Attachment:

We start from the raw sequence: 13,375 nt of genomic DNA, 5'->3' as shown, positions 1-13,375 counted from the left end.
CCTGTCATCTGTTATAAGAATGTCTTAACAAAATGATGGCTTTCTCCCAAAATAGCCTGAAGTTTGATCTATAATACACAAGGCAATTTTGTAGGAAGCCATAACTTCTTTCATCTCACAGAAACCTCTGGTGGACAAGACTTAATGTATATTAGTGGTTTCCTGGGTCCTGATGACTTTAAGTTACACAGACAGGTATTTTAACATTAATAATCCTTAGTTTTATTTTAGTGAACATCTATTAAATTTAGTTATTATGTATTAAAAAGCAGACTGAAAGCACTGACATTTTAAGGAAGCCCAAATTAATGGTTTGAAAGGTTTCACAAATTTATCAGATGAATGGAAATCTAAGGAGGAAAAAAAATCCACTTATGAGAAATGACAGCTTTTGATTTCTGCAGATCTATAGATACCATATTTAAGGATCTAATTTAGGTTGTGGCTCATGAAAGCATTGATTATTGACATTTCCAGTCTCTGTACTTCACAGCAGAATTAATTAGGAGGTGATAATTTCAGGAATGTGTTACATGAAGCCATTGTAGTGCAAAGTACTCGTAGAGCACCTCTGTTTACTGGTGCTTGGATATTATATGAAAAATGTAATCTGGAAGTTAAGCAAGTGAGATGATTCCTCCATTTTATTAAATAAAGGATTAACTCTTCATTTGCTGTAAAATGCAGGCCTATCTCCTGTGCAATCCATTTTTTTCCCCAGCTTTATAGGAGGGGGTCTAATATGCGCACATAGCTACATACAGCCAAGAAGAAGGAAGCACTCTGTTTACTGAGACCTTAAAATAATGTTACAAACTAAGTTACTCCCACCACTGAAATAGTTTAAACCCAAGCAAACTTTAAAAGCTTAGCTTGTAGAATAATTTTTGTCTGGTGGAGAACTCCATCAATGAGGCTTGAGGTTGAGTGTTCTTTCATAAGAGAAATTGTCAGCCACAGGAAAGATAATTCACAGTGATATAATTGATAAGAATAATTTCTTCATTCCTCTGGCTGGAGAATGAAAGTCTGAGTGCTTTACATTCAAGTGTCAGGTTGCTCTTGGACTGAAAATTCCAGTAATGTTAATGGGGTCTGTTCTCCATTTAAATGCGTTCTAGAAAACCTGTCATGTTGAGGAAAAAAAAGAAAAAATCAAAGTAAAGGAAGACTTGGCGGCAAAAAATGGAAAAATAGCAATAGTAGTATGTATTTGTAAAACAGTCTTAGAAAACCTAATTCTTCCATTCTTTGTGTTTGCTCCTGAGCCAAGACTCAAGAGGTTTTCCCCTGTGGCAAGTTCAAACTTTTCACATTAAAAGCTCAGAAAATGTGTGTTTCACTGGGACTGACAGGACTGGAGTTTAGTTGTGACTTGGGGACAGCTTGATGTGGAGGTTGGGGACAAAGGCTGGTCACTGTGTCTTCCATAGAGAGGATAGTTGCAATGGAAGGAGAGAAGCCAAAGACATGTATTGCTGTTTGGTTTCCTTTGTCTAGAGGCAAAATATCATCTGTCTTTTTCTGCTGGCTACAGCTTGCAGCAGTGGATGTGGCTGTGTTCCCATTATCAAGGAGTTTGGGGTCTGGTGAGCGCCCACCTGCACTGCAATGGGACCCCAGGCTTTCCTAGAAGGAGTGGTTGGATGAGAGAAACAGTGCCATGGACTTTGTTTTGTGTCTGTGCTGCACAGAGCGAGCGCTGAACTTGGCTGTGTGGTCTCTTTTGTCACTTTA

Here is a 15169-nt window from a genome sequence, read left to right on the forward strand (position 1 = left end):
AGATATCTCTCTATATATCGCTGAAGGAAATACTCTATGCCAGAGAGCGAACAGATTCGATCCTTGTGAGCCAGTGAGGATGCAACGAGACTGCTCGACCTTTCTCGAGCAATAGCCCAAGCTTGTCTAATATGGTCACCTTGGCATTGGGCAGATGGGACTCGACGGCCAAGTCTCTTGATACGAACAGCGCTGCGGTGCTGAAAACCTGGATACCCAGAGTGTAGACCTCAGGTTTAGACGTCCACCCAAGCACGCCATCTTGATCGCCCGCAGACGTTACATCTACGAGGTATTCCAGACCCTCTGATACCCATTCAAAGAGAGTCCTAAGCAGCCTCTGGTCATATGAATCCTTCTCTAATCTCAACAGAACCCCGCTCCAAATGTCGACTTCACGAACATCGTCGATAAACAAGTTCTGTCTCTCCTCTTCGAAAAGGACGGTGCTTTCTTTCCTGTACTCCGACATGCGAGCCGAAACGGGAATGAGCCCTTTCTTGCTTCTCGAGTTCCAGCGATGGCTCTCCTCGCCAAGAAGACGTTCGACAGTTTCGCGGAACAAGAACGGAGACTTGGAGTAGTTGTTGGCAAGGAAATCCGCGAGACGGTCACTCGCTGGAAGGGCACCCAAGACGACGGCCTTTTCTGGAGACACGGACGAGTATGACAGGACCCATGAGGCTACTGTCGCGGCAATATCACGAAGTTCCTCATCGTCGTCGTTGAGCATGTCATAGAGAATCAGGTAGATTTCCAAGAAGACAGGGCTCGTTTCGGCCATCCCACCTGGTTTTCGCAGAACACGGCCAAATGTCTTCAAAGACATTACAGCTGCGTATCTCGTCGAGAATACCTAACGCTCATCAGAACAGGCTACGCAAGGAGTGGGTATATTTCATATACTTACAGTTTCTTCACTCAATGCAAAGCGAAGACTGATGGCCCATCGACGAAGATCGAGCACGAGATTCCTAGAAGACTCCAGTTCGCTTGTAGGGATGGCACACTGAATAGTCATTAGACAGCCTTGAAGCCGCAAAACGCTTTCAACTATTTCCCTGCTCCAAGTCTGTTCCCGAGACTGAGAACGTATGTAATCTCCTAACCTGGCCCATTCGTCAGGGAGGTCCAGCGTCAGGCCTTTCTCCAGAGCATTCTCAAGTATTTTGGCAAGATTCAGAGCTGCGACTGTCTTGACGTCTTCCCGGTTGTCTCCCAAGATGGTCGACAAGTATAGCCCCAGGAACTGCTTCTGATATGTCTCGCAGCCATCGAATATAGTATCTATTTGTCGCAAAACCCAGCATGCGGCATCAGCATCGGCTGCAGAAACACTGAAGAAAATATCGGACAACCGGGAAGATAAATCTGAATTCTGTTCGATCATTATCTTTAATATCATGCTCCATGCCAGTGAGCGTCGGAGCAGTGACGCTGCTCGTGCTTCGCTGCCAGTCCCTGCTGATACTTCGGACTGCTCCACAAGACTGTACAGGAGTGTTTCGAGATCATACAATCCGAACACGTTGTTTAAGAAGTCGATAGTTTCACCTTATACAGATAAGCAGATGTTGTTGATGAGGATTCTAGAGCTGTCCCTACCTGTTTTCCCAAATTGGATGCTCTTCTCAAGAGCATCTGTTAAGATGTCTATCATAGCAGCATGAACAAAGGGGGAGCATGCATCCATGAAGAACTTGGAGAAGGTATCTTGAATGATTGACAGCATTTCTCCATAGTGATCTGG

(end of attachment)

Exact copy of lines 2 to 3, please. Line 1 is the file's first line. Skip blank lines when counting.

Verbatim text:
CCTGTCATCTGTTATAAGAATGTCTTAACAAAATGATGGCTTTCTCCCAAAATAGCCTGAAGTTTGATCTATAATACACAAGGCAATTTTGTAGGAAGCCATAACTTCTTTCATCTCACAGAAACCTCTGGTGGACAAGACTTAATGTATATTAGTGGTTTCCTGGGTCCTGATGACTTTAAGTTACACAGACAGGTATTTTAACATTAATAATCCTTAGTTTTATTTTAGTGAACATCTATTAAATTTAGTTATTATGTATTAAAAAGCAGACTGAAAGCACTGACATTTTAAGGAAGCCCAAATTAATGGTTTGAAAGGTTTCACAAATTTATCAGATGAATGGAAATCTAAGGAGGAAAAAAAATCCACTTATGAGAAATGACAGCTTTTGATTTCTGCAGATCTATAGATACCATATTTAAGGATCTAATTTAGGTTGTGGCTCATGAAAGCATTGATTATTGACATTTCCAGTCTCTGTACTTCACAGCAGAATTAATTAGGAGGTGATAATTTCAGGAATGTGTTACATGAAGCCATTGTAGTGCAAAGTACTCGTAGAGCACCTCTGTTTACTGGTGCTTGGATATTATATGAAAAATGTAATCTGGAAGTTAAGCAAGTGAGATGATTCCTCCATTTTATTAAATAAAGGATTAACTCTTCATTTGCTGTAAAATGCAGGCCTATCTCCTGTGCAATCCATTTTTTTCCCCAGCTTTATAGGAGGGGGTCTAATATGCGCACATAGCTACATACAGCCAAGAAGAAGGAAGCACTCTGTTTACTGAGACCTTAAAATAATGTTACAAACTAAGTTACTCCCACCACTGAAATAGTTTAAACCCAAGCAAACTTTAAAAGCTTAGCTTGTAGAATAATTTTTGTCTGGTGGAGAACTCCATCAATGAGGCTTGAGGTTGAGTGTTCTTTCATAAGAGAAATTGTCAGCCACAGGAAAGATAATTCACAGTGATATAATTGATAAGAATAATTTCTTCATTCCTCTGGCTGGAGAATGAAAGTCTGAGTGCTTTACATTCAAGTGTCAGGTTGCTCTTGGACTGAAAATTCCAGTAATGTTAATGGGGTCTGTTCTCCATTTAAATGCGTTCTAGAAAACCTGTCATGTTGAGGAAAAAAAAGAAAAAATCAAAGTAAAGGAAGACTTGGCGGCAAAAAATGGAAAAATAGCAATAGTAGTATGTATTTGTAAAACAGTCTTAGAAAACCTAATTCTTCCATTCTTTGTGTTTGCTCCTGAGCCAAGACTCAAGAGGTTTTCCCCTGTGGCAAGTTCAAACTTTTCACATTAAAAGCTCAGAAAATGTGTGTTTCACTGGGACTGACAGGACTGGAGTTTAGTTGTGACTTGGGGACAGCTTGATGTGGAGGTTGGGGACAAAGGCTGGTCACTGTGTCTTCCATAGAGAGGATAGTTGCAATGGAAGGAGAGAAGCCAAAGACATGTATTGCTGTTTGGTTTCCTTTGTCTAGAGGCAAAATATCATCTGTCTTTTTCTGCTGGCTACAGCTTGCAGCAGTGGATGTGGCTGTGTTCCCATTATCAAGGAGTTTGGGGTCTGGTGAGCGCCCACCTGCACTGCAATGGGACCCCAGGCTTTCCTAGAAGGAGTGGTTGGATGAGAGAAACAGTGCCATGGACTTTGTTTTGTGTCTGTGCTGCACAGAGCGAGCGCTGAACTTGGCTGTGTGGTCTCTTTTGTCACTTTA

Here is a 15169-nt window from a genome sequence, read left to right on the forward strand (position 1 = left end):